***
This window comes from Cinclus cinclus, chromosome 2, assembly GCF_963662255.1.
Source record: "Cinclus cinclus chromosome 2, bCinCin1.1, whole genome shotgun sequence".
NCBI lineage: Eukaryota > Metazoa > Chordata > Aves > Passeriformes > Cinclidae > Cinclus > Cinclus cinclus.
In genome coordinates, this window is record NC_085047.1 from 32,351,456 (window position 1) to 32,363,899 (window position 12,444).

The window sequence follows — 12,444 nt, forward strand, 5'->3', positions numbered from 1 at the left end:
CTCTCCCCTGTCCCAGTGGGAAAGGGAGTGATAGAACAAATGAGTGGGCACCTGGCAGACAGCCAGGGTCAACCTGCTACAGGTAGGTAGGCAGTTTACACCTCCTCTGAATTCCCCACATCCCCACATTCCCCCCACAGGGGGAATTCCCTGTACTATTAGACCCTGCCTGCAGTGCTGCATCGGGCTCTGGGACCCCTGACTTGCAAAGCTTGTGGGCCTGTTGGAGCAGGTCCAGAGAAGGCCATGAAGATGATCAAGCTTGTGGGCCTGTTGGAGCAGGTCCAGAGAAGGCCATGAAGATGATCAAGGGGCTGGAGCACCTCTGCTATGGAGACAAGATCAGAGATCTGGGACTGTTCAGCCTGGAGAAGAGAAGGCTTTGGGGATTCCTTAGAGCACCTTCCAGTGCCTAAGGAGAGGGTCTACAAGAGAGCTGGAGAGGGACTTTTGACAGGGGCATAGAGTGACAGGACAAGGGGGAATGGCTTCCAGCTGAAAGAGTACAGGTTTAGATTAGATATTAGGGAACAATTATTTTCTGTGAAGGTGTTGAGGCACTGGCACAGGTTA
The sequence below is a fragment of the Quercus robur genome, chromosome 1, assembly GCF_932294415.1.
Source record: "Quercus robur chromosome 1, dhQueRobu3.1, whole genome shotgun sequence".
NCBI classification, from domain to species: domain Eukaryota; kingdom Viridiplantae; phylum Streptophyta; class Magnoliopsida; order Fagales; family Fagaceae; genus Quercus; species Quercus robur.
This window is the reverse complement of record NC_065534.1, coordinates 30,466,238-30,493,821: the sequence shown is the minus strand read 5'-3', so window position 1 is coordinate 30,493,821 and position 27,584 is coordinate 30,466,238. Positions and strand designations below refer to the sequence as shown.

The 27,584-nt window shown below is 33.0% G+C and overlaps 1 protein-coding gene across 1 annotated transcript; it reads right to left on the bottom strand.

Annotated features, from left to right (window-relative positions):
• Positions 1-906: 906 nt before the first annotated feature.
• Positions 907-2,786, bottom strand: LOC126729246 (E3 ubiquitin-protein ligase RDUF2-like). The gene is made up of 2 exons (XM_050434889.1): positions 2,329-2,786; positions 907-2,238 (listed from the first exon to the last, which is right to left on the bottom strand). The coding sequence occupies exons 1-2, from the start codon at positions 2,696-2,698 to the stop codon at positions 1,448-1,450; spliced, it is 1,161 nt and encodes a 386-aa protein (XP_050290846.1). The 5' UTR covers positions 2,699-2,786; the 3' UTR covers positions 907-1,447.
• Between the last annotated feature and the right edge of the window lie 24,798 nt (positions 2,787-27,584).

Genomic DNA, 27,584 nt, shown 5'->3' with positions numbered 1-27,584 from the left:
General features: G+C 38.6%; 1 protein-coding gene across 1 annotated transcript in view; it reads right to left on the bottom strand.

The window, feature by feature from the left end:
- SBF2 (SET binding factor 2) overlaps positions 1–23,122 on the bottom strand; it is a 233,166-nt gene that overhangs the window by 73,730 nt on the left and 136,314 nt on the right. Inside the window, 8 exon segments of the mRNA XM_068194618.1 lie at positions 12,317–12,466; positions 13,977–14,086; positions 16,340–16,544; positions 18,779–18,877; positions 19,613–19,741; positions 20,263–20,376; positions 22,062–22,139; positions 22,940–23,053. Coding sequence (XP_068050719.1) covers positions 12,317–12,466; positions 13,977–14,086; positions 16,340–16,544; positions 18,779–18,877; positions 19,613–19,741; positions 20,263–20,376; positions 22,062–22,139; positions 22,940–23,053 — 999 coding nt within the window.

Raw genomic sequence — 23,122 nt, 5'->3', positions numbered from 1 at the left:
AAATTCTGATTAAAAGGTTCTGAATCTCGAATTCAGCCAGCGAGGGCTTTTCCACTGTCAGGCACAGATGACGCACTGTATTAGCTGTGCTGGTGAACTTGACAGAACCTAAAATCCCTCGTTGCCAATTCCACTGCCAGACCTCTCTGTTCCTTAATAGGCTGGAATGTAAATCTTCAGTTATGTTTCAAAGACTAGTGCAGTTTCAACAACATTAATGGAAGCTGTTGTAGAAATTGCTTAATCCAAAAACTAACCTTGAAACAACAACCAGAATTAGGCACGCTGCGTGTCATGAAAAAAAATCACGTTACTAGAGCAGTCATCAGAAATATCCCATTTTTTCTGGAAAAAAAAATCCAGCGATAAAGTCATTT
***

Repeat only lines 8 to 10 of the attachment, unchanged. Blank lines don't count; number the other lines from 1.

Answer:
Source record: "Quercus robur chromosome 1, dhQueRobu3.1, whole genome shotgun sequence".
NCBI classification, from domain to species: domain Eukaryota; kingdom Viridiplantae; phylum Streptophyta; class Magnoliopsida; order Fagales; family Fagaceae; genus Quercus; species Quercus robur.
This window is the reverse complement of record NC_065534.1, coordinates 30,466,238-30,493,821: the sequence shown is the minus strand read 5'-3', so window position 1 is coordinate 30,493,821 and position 27,584 is coordinate 30,466,238. Positions and strand designations below refer to the sequence as shown.